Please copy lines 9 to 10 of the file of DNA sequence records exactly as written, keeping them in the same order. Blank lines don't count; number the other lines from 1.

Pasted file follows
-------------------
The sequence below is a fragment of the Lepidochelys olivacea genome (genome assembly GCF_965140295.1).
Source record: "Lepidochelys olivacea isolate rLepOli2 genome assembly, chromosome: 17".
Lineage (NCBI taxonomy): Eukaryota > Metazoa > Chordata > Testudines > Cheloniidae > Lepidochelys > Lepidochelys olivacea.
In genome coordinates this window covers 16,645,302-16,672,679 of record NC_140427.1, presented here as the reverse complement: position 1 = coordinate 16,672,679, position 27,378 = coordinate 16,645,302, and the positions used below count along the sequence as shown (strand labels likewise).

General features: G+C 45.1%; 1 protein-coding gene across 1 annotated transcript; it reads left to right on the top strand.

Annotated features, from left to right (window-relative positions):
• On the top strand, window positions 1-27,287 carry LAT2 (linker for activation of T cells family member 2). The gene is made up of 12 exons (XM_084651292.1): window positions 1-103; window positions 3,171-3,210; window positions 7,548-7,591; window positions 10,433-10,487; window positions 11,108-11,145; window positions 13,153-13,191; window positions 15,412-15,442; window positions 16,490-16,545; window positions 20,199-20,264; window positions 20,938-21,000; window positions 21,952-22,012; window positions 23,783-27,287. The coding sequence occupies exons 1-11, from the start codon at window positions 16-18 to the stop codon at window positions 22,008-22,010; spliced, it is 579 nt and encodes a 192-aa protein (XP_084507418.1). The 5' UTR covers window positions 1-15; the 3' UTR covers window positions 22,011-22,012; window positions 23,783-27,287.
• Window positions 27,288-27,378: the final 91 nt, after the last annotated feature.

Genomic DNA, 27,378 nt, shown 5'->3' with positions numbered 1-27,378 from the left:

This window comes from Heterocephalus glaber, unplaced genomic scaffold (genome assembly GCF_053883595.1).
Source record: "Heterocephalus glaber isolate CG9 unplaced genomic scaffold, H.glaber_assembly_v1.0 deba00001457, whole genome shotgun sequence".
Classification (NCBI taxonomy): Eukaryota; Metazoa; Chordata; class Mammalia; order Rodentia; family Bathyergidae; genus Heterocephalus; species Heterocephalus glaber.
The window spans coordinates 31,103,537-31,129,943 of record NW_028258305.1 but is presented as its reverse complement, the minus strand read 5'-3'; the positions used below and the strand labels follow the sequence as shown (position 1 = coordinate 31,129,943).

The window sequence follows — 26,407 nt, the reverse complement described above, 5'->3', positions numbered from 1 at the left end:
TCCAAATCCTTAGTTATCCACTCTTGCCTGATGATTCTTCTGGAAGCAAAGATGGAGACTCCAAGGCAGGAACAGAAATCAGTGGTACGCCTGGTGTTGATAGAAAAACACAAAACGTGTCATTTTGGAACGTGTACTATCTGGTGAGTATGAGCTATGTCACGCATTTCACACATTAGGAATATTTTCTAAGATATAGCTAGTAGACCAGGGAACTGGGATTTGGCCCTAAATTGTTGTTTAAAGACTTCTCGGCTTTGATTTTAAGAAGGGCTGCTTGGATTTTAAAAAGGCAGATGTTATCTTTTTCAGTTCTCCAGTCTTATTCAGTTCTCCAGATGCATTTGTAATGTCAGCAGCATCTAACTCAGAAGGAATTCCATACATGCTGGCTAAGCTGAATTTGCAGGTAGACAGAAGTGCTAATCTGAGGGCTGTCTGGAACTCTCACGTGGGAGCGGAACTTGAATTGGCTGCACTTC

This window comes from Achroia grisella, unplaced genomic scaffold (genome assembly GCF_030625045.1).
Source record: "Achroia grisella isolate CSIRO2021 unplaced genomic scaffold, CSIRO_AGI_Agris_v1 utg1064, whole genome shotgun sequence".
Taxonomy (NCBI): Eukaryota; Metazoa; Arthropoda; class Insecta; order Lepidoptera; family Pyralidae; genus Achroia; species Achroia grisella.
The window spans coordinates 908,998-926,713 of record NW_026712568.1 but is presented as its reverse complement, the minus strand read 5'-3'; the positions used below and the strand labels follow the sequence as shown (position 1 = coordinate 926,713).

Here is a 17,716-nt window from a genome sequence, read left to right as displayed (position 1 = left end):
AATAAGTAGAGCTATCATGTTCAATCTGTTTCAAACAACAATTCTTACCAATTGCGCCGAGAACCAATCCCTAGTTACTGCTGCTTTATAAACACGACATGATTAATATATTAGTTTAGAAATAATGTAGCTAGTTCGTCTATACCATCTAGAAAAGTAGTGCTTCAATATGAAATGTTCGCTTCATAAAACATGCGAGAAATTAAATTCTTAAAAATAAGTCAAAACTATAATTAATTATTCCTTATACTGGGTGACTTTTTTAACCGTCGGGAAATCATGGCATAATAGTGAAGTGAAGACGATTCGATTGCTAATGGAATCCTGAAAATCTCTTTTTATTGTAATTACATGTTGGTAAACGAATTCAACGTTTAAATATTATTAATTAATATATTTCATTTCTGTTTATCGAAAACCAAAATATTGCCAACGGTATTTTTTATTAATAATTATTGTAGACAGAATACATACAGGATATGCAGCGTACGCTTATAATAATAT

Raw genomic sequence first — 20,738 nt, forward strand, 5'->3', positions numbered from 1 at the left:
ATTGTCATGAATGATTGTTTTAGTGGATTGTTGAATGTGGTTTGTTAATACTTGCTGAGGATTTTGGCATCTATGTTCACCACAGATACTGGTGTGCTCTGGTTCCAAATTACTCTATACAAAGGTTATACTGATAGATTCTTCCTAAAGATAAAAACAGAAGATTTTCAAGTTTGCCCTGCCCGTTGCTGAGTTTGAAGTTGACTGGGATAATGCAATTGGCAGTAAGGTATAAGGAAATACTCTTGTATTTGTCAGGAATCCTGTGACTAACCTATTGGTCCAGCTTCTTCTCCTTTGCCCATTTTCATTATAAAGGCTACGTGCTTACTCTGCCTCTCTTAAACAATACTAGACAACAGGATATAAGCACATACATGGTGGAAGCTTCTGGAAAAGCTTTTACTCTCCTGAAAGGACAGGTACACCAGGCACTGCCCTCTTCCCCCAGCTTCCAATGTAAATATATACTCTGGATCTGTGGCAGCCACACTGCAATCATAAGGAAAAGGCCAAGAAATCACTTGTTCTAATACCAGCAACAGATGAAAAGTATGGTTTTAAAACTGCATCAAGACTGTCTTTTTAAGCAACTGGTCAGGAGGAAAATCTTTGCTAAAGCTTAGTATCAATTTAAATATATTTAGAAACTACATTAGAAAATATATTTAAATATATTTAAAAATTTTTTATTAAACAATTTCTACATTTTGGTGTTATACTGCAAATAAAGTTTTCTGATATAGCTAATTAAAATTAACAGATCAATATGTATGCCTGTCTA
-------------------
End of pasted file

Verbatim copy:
Genomic DNA, 27,378 nt, shown 5'->3' with positions numbered 1-27,378 from the left:

This window comes from Heterocephalus glaber, unplaced genomic scaffold (genome assembly GCF_053883595.1).